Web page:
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This month we honor the victims of the horrific attacks against our country and our people, which occurred on September 11, 2001. As a country we vow to never forget the many people who lost their lives, from the innocent who ended up in the wrong place at the wrong time to the numerous first responders who sacrificed their all to come to the aid of others. For the public safety workers who were involved and survived these incidents, we couldn’t forget that day if we wanted too.

For those of us who are old enough and lived through 9/11, it’s easy to remember. Each of us knows exactly where we were as each hijacked plane struck unbelievable targets. For those born after 9/11, how will you remember and pay tribute?

I recently saw a picture of a group of young adults standing in front of the 9/11 Memorial in New York City. Each of them had a big grin on their face as if standing in front of a monument shooting a social media selfie. It became clear to me they did not understand what it meant to stand on hallowed ground and the proper way to show respect and honor to the many whose names are etched in the walls. Perhaps they didn’t know what they didn’t know. Maybe they never saw any of the many documentaries that showcase the courage and sacrifice of people and the greatness of a country coming together in one of the darkest moments of our time.

Each year the same documentaries are played over and over again that tell the many stories. Each year I learn something more about the events of 9/11. Many of them are untold stories of other heroes like the many commercial ferry, tugboat, and private vessel operators that responded to the Manhattan seawall to evacuate people from the island. They moved countless numbers of people to safety and provided comfort from the storm.

What about the 300 rescue (hero) dogs and their handlers who worked rubble piles and climbed into void spaces to locate victims and survivors. I remember two in particular searching debris piles at the Pentagon. Watching these special dogs and their handlers was like art in motion, perfect communication through head nods and gestures. There were no words between them, but they understood each other instinctively.

At the end of some long days and nights it was pure joy to see the faces of these dogs and to place a hand on their fur. They had no idea how instrumental their work was and the many ways in which they brought joy to rescue workers just by being there, just by being dogs. They too would work for hours upon hours, showing signs of exhaustion like the other rescue workers. Just as they had comforted us, they too found comfort in the attention we provided them.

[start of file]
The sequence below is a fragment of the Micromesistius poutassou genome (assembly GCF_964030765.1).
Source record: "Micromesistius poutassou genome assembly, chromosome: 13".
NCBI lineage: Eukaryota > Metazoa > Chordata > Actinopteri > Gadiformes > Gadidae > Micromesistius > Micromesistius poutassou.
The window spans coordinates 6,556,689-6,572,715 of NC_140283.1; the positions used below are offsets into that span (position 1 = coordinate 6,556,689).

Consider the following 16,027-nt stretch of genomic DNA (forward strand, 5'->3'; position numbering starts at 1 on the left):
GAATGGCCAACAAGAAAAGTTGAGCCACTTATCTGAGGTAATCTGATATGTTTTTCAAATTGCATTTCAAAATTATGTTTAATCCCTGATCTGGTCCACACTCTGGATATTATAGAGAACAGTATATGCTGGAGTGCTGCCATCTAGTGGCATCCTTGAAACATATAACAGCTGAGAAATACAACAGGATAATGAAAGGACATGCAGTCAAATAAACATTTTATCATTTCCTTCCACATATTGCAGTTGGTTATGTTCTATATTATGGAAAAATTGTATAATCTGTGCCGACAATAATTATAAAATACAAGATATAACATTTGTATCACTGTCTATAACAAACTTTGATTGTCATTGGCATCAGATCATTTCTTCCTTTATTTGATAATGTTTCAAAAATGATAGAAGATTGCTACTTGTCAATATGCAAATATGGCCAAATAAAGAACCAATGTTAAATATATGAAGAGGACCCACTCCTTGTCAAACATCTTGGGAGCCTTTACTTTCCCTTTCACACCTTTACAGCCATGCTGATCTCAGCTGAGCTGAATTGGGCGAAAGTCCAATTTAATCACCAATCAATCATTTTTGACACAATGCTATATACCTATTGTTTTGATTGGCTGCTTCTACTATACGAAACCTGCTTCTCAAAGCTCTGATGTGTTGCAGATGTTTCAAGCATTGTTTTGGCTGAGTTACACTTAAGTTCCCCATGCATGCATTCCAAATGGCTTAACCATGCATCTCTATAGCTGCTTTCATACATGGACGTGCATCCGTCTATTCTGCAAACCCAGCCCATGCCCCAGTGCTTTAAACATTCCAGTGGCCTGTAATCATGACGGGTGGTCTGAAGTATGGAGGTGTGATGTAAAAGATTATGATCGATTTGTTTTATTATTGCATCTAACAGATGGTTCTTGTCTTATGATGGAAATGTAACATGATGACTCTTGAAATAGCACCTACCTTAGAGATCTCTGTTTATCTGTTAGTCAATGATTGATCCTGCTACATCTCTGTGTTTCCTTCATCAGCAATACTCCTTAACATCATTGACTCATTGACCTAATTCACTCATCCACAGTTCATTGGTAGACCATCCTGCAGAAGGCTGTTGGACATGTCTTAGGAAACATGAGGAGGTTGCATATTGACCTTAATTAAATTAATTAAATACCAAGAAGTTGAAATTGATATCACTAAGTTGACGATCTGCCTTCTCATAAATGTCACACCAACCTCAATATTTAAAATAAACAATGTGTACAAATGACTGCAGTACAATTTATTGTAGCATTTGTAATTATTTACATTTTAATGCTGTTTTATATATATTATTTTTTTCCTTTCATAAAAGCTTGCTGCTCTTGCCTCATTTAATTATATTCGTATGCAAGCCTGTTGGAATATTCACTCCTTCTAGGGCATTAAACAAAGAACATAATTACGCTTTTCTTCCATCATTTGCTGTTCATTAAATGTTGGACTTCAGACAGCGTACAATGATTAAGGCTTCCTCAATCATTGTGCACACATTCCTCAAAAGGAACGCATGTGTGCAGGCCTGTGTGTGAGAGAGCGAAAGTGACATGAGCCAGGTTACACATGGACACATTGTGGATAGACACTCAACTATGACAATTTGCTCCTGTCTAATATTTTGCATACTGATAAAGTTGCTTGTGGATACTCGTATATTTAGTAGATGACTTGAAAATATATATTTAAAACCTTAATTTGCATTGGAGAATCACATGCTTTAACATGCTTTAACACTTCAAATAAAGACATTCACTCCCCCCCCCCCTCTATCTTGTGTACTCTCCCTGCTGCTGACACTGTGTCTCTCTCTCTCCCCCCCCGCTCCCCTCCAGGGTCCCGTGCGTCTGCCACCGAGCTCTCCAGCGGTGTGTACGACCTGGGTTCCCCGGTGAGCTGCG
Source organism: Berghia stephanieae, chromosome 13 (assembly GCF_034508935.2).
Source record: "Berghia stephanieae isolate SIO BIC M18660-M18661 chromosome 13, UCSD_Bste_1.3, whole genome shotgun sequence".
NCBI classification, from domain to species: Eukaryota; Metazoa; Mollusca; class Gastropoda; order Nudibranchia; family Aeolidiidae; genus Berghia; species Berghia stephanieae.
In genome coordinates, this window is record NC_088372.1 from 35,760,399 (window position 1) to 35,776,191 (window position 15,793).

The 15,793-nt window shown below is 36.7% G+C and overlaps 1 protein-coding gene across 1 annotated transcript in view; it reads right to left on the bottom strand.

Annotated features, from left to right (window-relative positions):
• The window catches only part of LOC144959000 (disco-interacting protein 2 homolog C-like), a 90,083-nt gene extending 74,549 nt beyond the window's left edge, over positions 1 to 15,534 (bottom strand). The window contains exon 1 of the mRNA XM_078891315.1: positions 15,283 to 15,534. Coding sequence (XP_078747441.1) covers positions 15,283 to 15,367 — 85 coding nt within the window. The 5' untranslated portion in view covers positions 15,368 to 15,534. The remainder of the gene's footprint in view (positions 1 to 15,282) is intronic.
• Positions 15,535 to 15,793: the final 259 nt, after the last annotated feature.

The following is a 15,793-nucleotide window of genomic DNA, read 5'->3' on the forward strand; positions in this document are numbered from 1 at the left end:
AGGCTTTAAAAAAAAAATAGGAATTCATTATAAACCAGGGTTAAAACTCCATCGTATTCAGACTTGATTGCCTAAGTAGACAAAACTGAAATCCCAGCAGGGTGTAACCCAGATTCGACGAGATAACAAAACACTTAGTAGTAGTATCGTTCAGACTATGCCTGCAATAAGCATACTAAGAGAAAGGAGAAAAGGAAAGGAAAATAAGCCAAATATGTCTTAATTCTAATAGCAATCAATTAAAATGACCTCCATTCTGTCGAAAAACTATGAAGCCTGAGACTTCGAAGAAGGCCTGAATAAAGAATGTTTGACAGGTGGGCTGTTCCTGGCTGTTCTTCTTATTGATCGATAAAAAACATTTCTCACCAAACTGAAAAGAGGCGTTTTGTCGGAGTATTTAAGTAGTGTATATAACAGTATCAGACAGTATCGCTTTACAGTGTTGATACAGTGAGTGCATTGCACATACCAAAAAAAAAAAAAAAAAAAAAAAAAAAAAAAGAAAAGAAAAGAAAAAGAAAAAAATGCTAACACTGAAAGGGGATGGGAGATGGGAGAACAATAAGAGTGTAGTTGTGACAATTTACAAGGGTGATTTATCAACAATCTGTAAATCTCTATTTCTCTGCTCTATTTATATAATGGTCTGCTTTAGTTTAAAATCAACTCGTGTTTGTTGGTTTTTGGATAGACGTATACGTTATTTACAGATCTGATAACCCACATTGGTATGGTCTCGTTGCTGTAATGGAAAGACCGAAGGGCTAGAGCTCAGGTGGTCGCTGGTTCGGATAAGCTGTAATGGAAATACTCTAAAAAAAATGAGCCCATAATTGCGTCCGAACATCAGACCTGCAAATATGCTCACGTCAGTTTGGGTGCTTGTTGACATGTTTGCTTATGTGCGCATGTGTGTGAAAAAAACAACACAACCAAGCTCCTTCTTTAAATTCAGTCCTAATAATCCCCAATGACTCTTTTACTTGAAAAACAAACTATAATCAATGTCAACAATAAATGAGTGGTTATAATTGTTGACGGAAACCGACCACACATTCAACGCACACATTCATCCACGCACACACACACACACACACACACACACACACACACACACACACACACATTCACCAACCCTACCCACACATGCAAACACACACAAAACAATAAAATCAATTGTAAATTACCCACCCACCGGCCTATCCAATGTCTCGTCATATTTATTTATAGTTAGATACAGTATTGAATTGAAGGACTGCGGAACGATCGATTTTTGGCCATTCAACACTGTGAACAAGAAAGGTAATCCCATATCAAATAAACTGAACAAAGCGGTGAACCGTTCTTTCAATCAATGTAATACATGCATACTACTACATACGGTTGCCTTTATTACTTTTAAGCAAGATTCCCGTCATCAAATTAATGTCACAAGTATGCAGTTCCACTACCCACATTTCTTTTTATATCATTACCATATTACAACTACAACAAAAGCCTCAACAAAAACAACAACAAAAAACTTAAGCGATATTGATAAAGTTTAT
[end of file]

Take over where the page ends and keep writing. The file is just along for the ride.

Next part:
Other unsung heroes that took care of rescue workers were members of clergy, Red Cross and Salvation Army volunteers, commercial and private agencies who provided nourishment, psychologists and other professionals to aid with critical incident stress defusing and debriefing, aid workers who provided physical and emotional comfort, and logistics suppliers who provided everything from socks and sweatshirts on cold nights to tools and equipment that supported mission critical goals.

Whether you lived through 9/11 or are still learning about it during annual remembrances and in school, please take time out of your day each September 11th to honor those who lost their lives, those who sacrificed everything to help others, those who took part in the rescue and recovery, and the many unsung heroes that did so much for so many. Above all, teach others about 9/11 so they won’t forget and so they understand how to honor and respect the fallen.

9/11 memorials are no place for inappropriate selfies or behavior as family members, friends, and first responders may be morning while you insult them by acting the fool. Don’t buy or wear 9/11 clothing and articles that serve to make money for others on the backs of the fallen. Better to donate to the many reputable charities that support our fallen heroes and their families, wounded warriors and the like. Remember the day, honor and respect the fallen, thank those that continue to stand on the walls to keep you safe and those who run in to save others while everyone else is running out.  


NICK J. SALAMEH is a 36 year veteran of the fire service. He was a Fire/Emergency Medical Services Captain II and previous Training Program Manager for the Arlington County (VA) Fire Department, with which he served 31 years. He is a former Chair of the Northern Virginia Fire Departments Training Committee and was a former volunteer firefighter for the Fairfax County, VA Fire and Rescue Department, Bailey’s Crossroads Fire Station 10. Nick is a contributor to Fire Engineering Magazine and Stop Believing Start Knowing (SBSK),


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